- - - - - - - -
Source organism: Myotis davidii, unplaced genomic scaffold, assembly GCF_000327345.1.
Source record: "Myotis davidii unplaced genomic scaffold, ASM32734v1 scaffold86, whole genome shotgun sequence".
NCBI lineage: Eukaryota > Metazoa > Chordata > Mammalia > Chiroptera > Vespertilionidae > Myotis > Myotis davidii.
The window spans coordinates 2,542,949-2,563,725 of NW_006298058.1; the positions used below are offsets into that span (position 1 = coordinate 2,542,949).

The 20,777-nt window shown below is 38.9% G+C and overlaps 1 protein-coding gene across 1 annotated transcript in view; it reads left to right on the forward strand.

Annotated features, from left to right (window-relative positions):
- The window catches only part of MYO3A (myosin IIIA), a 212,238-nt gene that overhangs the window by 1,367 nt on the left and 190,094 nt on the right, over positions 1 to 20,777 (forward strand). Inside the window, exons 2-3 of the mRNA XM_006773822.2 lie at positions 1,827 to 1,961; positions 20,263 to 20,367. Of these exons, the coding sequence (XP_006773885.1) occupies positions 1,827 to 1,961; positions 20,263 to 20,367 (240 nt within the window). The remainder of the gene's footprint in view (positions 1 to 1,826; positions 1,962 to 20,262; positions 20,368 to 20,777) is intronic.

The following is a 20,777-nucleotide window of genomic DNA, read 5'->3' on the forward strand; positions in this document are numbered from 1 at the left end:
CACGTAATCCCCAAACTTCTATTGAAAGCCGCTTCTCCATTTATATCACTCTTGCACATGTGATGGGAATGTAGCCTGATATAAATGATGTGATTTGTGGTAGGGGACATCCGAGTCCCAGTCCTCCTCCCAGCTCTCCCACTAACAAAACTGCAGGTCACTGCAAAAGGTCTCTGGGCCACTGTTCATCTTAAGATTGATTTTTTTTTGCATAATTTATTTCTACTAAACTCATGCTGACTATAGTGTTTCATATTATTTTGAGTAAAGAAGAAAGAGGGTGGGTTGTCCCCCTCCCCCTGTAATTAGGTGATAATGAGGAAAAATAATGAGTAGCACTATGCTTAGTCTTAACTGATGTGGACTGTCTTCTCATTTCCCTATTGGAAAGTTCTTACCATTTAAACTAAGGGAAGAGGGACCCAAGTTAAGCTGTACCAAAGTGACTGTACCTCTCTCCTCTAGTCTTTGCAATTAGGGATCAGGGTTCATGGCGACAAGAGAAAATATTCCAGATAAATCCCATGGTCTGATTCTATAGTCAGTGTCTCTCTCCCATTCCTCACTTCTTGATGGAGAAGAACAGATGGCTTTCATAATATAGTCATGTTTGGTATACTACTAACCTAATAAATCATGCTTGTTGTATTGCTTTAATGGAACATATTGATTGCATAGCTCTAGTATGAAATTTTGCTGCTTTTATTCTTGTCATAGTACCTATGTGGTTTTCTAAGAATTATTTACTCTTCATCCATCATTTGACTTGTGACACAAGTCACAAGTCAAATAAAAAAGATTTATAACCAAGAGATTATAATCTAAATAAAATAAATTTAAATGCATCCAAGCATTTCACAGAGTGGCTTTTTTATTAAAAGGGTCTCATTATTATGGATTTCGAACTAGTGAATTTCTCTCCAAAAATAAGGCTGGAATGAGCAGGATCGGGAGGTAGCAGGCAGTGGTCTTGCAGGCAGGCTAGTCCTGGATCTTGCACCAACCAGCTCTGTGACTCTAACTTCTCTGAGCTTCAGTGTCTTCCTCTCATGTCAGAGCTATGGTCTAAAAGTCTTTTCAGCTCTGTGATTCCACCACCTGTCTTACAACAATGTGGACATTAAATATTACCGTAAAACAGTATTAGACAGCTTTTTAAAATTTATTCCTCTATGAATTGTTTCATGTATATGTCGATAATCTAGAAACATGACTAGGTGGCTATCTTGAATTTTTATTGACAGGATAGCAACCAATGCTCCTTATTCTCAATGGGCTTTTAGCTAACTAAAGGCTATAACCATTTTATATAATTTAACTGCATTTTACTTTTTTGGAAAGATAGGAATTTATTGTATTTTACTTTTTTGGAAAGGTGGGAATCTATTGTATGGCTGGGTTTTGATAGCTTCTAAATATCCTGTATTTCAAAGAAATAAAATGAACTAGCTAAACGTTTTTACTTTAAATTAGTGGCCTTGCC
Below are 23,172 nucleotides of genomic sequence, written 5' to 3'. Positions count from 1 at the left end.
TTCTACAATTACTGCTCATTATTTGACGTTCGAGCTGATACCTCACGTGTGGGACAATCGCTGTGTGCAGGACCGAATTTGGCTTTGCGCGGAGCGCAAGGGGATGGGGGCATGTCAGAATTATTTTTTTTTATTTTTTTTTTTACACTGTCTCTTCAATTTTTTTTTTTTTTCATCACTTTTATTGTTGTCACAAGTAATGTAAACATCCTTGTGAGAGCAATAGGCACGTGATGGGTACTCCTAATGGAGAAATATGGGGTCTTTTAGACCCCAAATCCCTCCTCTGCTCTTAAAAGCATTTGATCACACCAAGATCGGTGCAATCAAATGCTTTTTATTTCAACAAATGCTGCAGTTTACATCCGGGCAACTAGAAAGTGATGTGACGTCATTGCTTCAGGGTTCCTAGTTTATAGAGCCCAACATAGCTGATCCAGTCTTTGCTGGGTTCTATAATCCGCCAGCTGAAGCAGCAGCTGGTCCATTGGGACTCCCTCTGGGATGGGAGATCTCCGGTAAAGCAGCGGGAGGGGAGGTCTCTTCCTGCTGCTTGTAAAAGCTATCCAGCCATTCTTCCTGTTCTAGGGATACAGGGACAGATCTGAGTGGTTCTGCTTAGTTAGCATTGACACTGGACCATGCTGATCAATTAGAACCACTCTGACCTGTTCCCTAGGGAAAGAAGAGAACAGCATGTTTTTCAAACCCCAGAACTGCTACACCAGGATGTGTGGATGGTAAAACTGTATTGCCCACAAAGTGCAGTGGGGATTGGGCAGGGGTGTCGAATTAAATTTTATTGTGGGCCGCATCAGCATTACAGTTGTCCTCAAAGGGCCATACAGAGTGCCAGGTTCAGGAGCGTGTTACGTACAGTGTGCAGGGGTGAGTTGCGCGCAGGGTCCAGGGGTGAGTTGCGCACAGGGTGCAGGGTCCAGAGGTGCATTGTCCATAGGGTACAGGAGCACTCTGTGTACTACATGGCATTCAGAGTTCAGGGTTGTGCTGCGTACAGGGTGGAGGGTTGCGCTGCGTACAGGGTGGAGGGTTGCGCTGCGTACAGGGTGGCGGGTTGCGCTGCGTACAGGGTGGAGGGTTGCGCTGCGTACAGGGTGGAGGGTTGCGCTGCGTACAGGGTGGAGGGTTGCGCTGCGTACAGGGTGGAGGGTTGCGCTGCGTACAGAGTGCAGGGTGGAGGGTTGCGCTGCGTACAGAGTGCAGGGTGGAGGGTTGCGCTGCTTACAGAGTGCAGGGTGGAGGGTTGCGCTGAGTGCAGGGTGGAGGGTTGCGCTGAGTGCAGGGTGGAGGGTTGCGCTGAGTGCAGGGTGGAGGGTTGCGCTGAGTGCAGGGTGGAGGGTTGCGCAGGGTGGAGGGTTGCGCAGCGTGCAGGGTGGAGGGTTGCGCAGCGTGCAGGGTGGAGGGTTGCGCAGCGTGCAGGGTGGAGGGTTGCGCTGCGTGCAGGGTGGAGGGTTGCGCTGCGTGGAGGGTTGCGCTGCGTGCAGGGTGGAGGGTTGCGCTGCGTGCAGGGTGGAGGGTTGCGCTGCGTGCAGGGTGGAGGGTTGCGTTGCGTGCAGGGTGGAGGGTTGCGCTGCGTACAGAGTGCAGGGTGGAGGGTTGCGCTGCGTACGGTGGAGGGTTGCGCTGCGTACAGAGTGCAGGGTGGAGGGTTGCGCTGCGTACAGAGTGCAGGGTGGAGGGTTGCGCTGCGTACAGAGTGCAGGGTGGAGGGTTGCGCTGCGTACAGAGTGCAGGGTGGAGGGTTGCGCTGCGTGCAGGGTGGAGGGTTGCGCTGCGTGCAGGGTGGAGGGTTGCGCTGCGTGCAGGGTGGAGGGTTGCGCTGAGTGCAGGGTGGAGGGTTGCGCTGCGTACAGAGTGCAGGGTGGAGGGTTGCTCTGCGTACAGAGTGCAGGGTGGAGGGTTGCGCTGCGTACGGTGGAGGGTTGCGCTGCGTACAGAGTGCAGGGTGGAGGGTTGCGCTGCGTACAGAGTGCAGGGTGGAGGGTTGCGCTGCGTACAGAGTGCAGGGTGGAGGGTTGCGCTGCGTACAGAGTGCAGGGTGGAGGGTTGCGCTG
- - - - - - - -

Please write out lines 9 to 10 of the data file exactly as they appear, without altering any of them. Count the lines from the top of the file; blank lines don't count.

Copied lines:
CACGTAATCCCCAAACTTCTATTGAAAGCCGCTTCTCCATTTATATCACTCTTGCACATGTGATGGGAATGTAGCCTGATATAAATGATGTGATTTGTGGTAGGGGACATCCGAGTCCCAGTCCTCCTCCCAGCTCTCCCACTAACAAAACTGCAGGTCACTGCAAAAGGTCTCTGGGCCACTGTTCATCTTAAGATTGATTTTTTTTTGCATAATTTATTTCTACTAAACTCATGCTGACTATAGTGTTTCATATTATTTTGAGTAAAGAAGAAAGAGGGTGGGTTGTCCCCCTCCCCCTGTAATTAGGTGATAATGAGGAAAAATAATGAGTAGCACTATGCTTAGTCTTAACTGATGTGGACTGTCTTCTCATTTCCCTATTGGAAAGTTCTTACCATTTAAACTAAGGGAAGAGGGACCCAAGTTAAGCTGTACCAAAGTGACTGTACCTCTCTCCTCTAGTCTTTGCAATTAGGGATCAGGGTTCATGGCGACAAGAGAAAATATTCCAGATAAATCCCATGGTCTGATTCTATAGTCAGTGTCTCTCTCCCATTCCTCACTTCTTGATGGAGAAGAACAGATGGCTTTCATAATATAGTCATGTTTGGTATACTACTAACCTAATAAATCATGCTTGTTGTATTGCTTTAATGGAACATATTGATTGCATAGCTCTAGTATGAAATTTTGCTGCTTTTATTCTTGTCATAGTACCTATGTGGTTTTCTAAGAATTATTTACTCTTCATCCATCATTTGACTTGTGACACAAGTCACAAGTCAAATAAAAAAGATTTATAACCAAGAGATTATAATCTAAATAAAATAAATTTAAATGCATCCAAGCATTTCACAGAGTGGCTTTTTTATTAAAAGGGTCTCATTATTATGGATTTCGAACTAGTGAATTTCTCTCCAAAAATAAGGCTGGAATGAGCAGGATCGGGAGGTAGCAGGCAGTGGTCTTGCAGGCAGGCTAGTCCTGGATCTTGCACCAACCAGCTCTGTGACTCTAACTTCTCTGAGCTTCAGTGTCTTCCTCTCATGTCAGAGCTATGGTCTAAAAGTCTTTTCAGCTCTGTGATTCCACCACCTGTCTTACAACAATGTGGACATTAAATATTACCGTAAAACAGTATTAGACAGCTTTTTAAAATTTATTCCTCTATGAATTGTTTCATGTATATGTCGATAATCTAGAAACATGACTAGGTGGCTATCTTGAATTTTTATTGACAGGATAGCAACCAATGCTCCTTATTCTCAATGGGCTTTTAGCTAACTAAAGGCTATAACCATTTTATATAATTTAACTGCATTTTACTTTTTTGGAAAGATAGGAATTTATTGTATTTTACTTTTTTGGAAAGGTGGGAATCTATTGTATGGCTGGGTTTTGATAGCTTCTAAATATCCTGTATTTCAAAGAAATAAAATGAACTAGCTAAACGTTTTTACTTTAAATTAGTGGCCTTGCC
Below are 23,172 nucleotides of genomic sequence, written 5' to 3'. Positions count from 1 at the left end.